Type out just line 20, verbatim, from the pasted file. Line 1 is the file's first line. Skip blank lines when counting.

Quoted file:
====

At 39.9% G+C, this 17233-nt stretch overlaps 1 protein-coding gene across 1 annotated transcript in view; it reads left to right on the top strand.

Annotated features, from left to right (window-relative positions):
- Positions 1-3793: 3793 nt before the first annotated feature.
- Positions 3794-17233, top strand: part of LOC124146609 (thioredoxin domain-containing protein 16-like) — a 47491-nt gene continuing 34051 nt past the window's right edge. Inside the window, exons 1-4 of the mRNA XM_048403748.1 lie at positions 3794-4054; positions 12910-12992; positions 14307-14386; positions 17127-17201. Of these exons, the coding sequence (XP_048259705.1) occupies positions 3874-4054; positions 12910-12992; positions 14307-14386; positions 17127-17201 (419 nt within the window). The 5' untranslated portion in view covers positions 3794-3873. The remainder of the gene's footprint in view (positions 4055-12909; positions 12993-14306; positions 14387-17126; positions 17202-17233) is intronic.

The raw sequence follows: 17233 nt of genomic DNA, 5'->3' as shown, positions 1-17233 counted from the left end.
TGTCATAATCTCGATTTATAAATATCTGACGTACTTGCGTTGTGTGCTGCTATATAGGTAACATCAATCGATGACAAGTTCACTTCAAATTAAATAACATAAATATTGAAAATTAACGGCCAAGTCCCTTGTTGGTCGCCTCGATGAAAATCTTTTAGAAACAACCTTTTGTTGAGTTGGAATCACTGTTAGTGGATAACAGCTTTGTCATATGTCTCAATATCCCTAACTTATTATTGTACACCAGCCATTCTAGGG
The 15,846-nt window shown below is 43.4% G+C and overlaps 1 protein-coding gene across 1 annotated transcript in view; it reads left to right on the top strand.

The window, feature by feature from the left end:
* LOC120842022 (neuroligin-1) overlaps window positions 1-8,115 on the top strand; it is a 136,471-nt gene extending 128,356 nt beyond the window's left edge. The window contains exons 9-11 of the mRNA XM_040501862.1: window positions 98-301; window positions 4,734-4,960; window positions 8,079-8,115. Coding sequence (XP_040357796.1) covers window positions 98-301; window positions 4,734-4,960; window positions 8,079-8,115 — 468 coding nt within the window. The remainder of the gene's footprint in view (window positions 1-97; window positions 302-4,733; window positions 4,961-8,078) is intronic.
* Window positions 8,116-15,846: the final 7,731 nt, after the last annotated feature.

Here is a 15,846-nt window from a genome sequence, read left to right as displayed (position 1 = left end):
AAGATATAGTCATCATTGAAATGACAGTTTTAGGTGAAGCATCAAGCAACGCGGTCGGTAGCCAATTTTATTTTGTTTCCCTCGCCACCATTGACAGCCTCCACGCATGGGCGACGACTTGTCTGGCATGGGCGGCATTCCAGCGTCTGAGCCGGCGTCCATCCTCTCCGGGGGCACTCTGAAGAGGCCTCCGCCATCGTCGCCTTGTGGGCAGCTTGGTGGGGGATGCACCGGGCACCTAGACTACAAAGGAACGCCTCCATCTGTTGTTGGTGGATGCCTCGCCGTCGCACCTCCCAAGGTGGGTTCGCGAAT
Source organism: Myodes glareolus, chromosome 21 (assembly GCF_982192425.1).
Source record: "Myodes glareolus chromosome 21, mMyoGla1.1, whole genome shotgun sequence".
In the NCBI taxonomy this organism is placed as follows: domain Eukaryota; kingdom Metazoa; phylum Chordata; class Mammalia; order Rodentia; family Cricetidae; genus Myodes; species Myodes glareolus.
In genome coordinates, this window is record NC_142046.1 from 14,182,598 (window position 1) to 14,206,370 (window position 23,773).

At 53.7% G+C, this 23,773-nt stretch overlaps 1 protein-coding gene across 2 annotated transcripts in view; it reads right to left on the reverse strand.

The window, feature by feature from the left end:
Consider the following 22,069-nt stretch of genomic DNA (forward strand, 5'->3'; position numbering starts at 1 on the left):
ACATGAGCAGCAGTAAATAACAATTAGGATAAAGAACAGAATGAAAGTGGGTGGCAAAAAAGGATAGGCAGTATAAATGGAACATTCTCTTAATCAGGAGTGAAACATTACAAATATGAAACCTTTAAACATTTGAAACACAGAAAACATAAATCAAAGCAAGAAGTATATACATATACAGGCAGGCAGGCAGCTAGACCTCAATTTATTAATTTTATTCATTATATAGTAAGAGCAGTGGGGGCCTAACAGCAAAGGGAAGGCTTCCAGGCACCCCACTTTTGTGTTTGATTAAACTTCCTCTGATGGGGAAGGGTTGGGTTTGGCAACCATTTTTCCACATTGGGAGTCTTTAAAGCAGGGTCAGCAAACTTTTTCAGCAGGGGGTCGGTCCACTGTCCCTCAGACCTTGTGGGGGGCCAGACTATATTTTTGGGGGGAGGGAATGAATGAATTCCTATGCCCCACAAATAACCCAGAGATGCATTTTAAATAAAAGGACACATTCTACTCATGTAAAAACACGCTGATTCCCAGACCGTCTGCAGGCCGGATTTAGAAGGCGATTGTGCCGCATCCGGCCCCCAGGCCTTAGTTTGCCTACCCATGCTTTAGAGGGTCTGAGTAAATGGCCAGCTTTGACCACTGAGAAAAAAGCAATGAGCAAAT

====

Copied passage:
ACATGAGCAGCAGTAAATAACAATTAGGATAAAGAACAGAATGAAAGTGGGTGGCAAAAAAGGATAGGCAGTATAAATGGAACATTCTCTTAATCAGGAGTGAAACATTACAAATATGAAACCTTTAAACATTTGAAACACAGAAAACATAAATCAAAGCAAGAAGTATATACATATACAGGCAGGCAGGCAGCTAGACCTCAATTTATTAATTTTATTCATTATATAGTAAGAGCAGTGGGGGCCTAACAGCAAAGGGAAGGCTTCCAGGCACCCCACTTTTGTGTTTGATTAAACTTCCTCTGATGGGGAAGGGTTGGGTTTGGCAACCATTTTTCCACATTGGGAGTCTTTAAAGCAGGGTCAGCAAACTTTTTCAGCAGGGGGTCGGTCCACTGTCCCTCAGACCTTGTGGGGGGCCAGACTATATTTTTGGGGGGAGGGAATGAATGAATTCCTATGCCCCACAAATAACCCAGAGATGCATTTTAAATAAAAGGACACATTCTACTCATGTAAAAACACGCTGATTCCCAGACCGTCTGCAGGCCGGATTTAGAAGGCGATTGTGCCGCATCCGGCCCCCAGGCCTTAGTTTGCCTACCCATGCTTTAGAGGGTCTGAGTAAATGGCCAGCTTTGACCACTGAGAAAAAAGCAATGAGCAAAT